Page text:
To avoid this, vendors should plan analyst evaluation campaigns on an annual basis, both between evaluations and during them to ensure they reach the analysts that are important to their businesses and influence their perceptions regularly.

9. Not involving subject matter experts

The Gartner Magic Quadrant is one of the most important tools around, both for your marketing and sales and for buyers to structure their thinking. Most of your existing and potential customers will look to it before they make any buying decisions. Vendors should make sure they have their best people on it to make the most of this opportunity.

For the best results, vendors need the time of subject-matter experts (SMEs). Their senior marketing, strategy and salespeople can co-create the best possible submission. Success requires time and commitment! If fresh insights are contributed, then AR leaders and external consultants can then weave their contributions together.

10. Not combining Peer Insights reviews with customer references

Once, the only way a Gartner analyst could understand the experience of every vendor’s customers was through references that they supply. These references are hugely important in helping analysts appreciate your business. Vendors need to work with their happy customers to provide accurate and precise references to help analysts understand how much value you bring to your customers.

However, references are declining in importance. Whether they like it or not, Gartner analysts are increasingly expected to use the customer reviews found on the Gartner Peer Insights website. Both references and reviews are a struggle. Gartner is generally making less use of customer references. Only reviews in English are accepted, and few analysts will accept references from customers in other languages, spotlighting Gartner’s somewhat limited capacity for dealing with other languages. Some of our clients have a small minority of their clients’ reviews accepted. Therefore, vendors need an ongoing, formal program to generate and track Peer Insights and other reviews.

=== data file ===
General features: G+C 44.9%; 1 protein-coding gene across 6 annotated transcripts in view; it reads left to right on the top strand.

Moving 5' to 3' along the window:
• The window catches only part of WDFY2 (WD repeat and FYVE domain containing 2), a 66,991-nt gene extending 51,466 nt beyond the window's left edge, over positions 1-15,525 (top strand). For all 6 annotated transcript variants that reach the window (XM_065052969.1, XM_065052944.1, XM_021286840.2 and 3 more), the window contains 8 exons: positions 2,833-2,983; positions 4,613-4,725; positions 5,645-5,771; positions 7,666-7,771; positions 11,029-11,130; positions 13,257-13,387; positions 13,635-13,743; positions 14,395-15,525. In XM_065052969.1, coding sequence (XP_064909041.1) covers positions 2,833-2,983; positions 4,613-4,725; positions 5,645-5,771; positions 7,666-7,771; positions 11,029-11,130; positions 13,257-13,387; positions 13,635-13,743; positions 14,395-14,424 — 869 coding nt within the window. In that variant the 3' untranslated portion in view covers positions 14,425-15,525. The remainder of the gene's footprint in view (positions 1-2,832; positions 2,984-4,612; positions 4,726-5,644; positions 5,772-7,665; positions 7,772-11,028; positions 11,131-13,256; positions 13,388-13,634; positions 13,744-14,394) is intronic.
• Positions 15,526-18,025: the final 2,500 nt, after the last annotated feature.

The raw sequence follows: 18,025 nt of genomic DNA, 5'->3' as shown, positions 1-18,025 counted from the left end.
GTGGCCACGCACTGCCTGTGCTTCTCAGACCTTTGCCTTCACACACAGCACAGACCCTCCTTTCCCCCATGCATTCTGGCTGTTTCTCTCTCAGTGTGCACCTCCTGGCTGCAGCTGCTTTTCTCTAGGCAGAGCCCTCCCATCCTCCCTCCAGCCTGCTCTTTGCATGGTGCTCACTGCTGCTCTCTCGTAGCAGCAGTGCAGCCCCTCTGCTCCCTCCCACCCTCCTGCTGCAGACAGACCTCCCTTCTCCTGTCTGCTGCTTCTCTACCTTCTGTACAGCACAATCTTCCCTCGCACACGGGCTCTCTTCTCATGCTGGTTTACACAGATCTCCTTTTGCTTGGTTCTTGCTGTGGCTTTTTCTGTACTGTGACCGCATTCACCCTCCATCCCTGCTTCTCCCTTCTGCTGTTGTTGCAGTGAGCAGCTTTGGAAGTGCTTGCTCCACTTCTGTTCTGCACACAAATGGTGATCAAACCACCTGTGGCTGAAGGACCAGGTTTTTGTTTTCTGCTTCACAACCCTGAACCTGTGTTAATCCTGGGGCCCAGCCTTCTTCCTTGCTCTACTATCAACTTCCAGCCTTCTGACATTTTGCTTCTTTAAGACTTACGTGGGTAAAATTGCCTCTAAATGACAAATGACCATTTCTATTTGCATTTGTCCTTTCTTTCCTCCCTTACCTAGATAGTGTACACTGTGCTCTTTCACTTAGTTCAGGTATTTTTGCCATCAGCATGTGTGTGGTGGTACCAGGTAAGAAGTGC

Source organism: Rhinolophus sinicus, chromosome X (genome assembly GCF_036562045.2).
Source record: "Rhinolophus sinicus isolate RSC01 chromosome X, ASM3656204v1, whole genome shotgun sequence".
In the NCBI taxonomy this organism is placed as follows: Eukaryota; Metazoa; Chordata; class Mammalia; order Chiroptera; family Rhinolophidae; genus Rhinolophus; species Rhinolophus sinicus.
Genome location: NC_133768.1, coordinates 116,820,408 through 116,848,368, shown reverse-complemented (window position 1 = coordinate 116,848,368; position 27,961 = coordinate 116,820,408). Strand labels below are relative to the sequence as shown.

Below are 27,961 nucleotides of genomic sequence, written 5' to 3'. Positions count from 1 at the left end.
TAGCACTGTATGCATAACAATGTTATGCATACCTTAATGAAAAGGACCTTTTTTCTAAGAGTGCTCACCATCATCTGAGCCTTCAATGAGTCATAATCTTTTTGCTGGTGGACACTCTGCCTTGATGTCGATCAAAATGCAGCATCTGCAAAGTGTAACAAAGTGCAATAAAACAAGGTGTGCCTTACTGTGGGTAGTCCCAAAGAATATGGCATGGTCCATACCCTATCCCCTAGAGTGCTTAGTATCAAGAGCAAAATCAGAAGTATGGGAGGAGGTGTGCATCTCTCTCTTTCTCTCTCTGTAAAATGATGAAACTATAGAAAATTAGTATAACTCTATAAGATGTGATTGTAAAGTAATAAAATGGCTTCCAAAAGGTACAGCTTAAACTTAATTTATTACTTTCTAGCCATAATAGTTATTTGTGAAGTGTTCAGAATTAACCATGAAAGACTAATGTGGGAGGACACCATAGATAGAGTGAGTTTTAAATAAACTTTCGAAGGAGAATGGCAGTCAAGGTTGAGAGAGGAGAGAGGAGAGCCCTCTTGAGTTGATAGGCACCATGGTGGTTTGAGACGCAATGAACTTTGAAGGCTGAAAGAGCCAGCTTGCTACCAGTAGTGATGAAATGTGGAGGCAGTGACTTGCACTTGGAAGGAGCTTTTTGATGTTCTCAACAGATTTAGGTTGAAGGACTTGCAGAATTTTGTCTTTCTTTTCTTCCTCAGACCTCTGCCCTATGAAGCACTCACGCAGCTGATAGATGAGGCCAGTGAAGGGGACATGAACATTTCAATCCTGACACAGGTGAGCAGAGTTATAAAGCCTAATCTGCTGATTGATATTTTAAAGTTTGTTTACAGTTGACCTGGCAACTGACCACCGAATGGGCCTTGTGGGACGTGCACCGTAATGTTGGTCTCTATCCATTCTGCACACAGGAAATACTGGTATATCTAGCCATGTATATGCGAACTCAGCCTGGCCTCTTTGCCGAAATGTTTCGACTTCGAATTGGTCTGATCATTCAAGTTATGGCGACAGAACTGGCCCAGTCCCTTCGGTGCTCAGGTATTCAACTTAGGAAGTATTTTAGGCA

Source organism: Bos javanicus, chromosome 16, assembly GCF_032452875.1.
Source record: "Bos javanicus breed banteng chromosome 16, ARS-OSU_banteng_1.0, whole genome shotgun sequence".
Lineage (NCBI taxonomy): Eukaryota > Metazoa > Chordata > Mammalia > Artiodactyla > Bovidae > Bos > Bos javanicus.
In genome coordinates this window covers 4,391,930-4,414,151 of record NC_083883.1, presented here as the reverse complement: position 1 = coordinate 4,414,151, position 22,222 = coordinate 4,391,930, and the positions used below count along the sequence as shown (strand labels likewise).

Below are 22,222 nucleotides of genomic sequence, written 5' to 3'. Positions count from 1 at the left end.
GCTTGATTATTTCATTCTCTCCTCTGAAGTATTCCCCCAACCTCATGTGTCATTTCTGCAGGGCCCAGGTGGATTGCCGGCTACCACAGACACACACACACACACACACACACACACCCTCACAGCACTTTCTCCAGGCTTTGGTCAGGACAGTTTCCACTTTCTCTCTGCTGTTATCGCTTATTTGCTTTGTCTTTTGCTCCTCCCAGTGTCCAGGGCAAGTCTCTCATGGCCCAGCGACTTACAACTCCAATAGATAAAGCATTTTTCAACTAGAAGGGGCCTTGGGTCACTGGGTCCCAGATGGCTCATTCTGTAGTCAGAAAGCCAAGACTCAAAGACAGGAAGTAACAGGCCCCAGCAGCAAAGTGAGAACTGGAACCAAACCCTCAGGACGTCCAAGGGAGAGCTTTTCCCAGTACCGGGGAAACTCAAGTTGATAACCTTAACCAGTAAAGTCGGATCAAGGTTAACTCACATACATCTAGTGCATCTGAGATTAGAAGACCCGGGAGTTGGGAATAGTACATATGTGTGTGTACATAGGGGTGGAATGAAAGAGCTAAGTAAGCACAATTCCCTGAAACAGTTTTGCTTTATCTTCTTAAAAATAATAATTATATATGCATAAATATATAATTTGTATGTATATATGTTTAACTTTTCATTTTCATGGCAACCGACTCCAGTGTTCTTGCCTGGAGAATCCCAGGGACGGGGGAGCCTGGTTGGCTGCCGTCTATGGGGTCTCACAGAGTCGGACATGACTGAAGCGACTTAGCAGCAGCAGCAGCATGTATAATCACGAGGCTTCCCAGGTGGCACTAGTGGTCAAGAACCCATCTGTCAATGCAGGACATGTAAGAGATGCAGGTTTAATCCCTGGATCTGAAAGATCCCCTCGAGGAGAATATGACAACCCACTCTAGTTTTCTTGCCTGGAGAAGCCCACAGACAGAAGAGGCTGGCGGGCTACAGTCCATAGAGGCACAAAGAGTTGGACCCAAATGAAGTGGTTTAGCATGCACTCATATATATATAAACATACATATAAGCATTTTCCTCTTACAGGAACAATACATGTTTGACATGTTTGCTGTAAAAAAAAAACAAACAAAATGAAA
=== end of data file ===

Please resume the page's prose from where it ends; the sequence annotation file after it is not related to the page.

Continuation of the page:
CCgroup AR blog graphic


Avoid these pitfalls, and you will have truly valuable interactions with Gartner analysts…and the rest. The more valuable your exchanges, the more you will influence the analyst community and ultimately make the most of marketing and sales opportunities provided by programmes like the Magic Quadrant. CCgroup is here to help.

To explore the topic of this blog in more detail please access the full whitepaper produced by The Skills Connection.

Written by Chris Sedgwick